Greek Blues Scene: Interview with Stelios Saridakis (aka Lese Majeste) - vintage sound as the old wine

"The blues about love and passion are the most impactful, since you can overcome or buy almost everything in life except the love of a woman or other human being."

Stelios Saridakis: The Law Of Blues

Lese Majeste (aka Stelios Saridakis) was born on November 7th 1950 in Athens Greece. He picked up his first guitar at age 12. In 1965 he met Eric Clapton during his stay in Athens with the Glands. Clapton’s playing style and tone influenced his music ever since. He moved to Brighton England the summer of 1967 and then to London. He returned to Athens in 1970 and served in the army for three years. Upon discharge, he returned to London in 1973 where he played as a lead guitarist with college bands, jazz-rock groups and acoustic blues gigs at pubs.

In 1976, he returns to Athens and  plays with various local bands. The bands entertained audiences at the most prominent live venues of the period.  In 1983 he joins the Blues United Musicians (B.U.M.) a group formed by his brother Kostas Saridakis and considered by many to be the first real Chicago blues band in Greece. He formed his own group called Blue Rock in 2000. In 2006 together with his brother Kostas Saridakis and Andreas Gomozias they formed the band Blues Revenge that was to last one and half years. A real jam player at heart he has joined forces with many blues bands and musicians on stage playing either harmonica or guitar over the last 40 years. In early 2014 the Blues Reunited Musicians was formed for a selective number of appearances, together with brother Kostas Saridakis and his son Emmanuel Manos Saridakis on the keyboards. The show goes on!

Interview by Michael Limnios

What do you learn about yourself from the blues and what does the blues mean to you?

Self control and discipline comes to mind. Blues is such a simple form of music that you can easily get carried away playing too many notes. It’s not the quantity but the quality that makes the difference. The audience decides if you are a bluesman or not and you should be proud and respect them. The blues to me is the reflection of man’s soul, his feelings, passions, worries and even the happier moments of his life. The blues about love and passion are the most impactful, since you can overcome or buy almost everything in life except the love of a woman or other human being.

How do you describe Stelios Saridakis (a.k.a. Lese Majeste) sound and characterize your music philosophy?

My tone is definitely vintage Gibson guitars played through vintage amps with a minimum of pedals if any at all. I have worked hard for this tone over the last 40 years and I strive to achieve this sound whenever I play. The main ingredient is my 1964 Gibson ES-335 TD bought second hand in 1974 from Guitar Village in Shaftesbury Avenue. Blues is the foundation of all other relevant forms of music. If you master blues phrasing then you feel more confident playing other styles of music especially the parts that require you not to play anything!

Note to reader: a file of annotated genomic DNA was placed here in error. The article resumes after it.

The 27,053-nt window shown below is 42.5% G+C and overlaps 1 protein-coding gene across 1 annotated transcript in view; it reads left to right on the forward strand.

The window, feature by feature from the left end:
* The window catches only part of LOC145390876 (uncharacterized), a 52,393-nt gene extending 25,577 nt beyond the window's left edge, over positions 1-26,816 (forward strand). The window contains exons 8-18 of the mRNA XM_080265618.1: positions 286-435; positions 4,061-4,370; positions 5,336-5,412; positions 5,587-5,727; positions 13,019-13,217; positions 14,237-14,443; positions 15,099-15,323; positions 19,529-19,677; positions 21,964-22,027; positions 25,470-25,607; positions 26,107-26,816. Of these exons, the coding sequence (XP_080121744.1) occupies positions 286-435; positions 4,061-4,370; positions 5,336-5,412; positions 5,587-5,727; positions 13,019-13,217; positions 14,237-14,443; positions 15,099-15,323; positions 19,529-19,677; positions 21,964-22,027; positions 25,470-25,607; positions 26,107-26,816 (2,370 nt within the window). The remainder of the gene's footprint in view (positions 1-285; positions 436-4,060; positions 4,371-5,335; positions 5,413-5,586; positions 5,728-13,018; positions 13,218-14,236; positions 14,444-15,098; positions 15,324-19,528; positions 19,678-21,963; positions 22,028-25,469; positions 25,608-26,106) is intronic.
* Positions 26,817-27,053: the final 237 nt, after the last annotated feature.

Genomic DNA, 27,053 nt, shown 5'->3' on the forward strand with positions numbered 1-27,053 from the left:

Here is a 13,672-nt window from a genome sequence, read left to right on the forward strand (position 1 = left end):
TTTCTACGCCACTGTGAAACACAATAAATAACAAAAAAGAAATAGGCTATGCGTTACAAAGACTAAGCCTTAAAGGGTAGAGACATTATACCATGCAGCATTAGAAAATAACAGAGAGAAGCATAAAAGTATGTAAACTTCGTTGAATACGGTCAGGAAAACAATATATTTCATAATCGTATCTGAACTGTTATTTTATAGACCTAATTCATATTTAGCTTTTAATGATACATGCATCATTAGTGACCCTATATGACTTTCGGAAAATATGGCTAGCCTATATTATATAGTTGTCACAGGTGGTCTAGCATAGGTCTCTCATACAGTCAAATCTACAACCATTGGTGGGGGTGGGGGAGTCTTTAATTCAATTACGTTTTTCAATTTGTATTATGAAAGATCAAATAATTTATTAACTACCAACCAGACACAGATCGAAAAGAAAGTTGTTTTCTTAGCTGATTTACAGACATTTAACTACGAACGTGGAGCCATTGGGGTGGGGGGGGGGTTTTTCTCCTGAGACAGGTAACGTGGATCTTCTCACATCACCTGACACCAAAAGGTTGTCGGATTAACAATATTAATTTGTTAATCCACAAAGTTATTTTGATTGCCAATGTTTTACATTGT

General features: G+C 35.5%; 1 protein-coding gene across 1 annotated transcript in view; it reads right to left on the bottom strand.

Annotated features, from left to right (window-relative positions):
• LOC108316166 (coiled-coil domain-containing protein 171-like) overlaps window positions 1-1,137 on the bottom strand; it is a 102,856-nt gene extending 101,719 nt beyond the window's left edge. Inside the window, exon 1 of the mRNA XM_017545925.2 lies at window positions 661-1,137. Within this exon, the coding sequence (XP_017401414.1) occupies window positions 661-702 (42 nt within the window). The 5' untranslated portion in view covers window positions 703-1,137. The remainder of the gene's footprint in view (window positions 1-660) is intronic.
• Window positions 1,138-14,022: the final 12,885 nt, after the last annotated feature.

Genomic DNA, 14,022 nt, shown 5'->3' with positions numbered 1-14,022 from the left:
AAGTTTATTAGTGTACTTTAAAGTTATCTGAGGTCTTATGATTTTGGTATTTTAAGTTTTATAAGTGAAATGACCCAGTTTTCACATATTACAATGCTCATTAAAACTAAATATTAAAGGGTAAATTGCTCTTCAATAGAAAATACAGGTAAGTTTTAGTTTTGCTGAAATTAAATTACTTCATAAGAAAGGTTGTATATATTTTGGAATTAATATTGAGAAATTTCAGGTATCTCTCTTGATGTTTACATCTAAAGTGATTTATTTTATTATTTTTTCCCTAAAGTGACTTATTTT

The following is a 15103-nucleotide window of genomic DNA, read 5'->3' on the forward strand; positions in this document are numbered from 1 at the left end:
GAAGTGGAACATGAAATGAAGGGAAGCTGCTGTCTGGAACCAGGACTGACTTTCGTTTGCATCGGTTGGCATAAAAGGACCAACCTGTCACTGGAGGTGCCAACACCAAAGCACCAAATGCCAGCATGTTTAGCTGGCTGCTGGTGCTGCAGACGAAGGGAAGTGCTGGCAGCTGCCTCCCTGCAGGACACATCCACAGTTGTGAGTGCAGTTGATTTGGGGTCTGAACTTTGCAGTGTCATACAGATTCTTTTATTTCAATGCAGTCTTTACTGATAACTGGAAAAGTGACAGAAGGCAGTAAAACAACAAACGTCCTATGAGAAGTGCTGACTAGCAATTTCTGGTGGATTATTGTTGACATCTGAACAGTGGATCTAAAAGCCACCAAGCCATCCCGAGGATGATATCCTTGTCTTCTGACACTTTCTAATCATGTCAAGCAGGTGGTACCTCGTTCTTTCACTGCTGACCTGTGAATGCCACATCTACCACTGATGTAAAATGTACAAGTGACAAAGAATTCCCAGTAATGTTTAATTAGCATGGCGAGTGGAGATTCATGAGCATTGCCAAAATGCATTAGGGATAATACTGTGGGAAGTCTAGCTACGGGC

"My hope for the future is that the Blues will continue to flourish, especially among new and younger crowds. My fear is that everybody sounds like the next guy; there is little uniqueness and originality." (Photo by Eleni Saridaki: Stelios, aka Lese Majeste & his brother Kostas Saridakis)

Why did you think that the Jazz and Blues music continues to generate such a devoted following?

It is tradition mostly in the family now days. Furthermore musicians have to go back to the roots especially in Jazz in order to be accomplished players. This keeps the old music alive and continues to attract an audience that discovers the values of Jazz and Blues are here to stay forever. Furthermore, once the audience embraces the essence of Jazz and Blues, it is cherished for a lifetime.

Are there any memories from gigs/ jams where you saw or shared the stage, which you’d like to share with us?

When Gary Moore played the Marquee with his band I had the chance to play with Pete Green’s Les Paul backstage just before Gary went on stage for his sound check. He had taken out the out of phase rhythm pickup and replaced it with an ordinary PAF. Gary’s well deserved popularity and the value of this Les Paul makes it worth remembering after all these years.

What's been their experience from your years in England? Which memory makes you smile?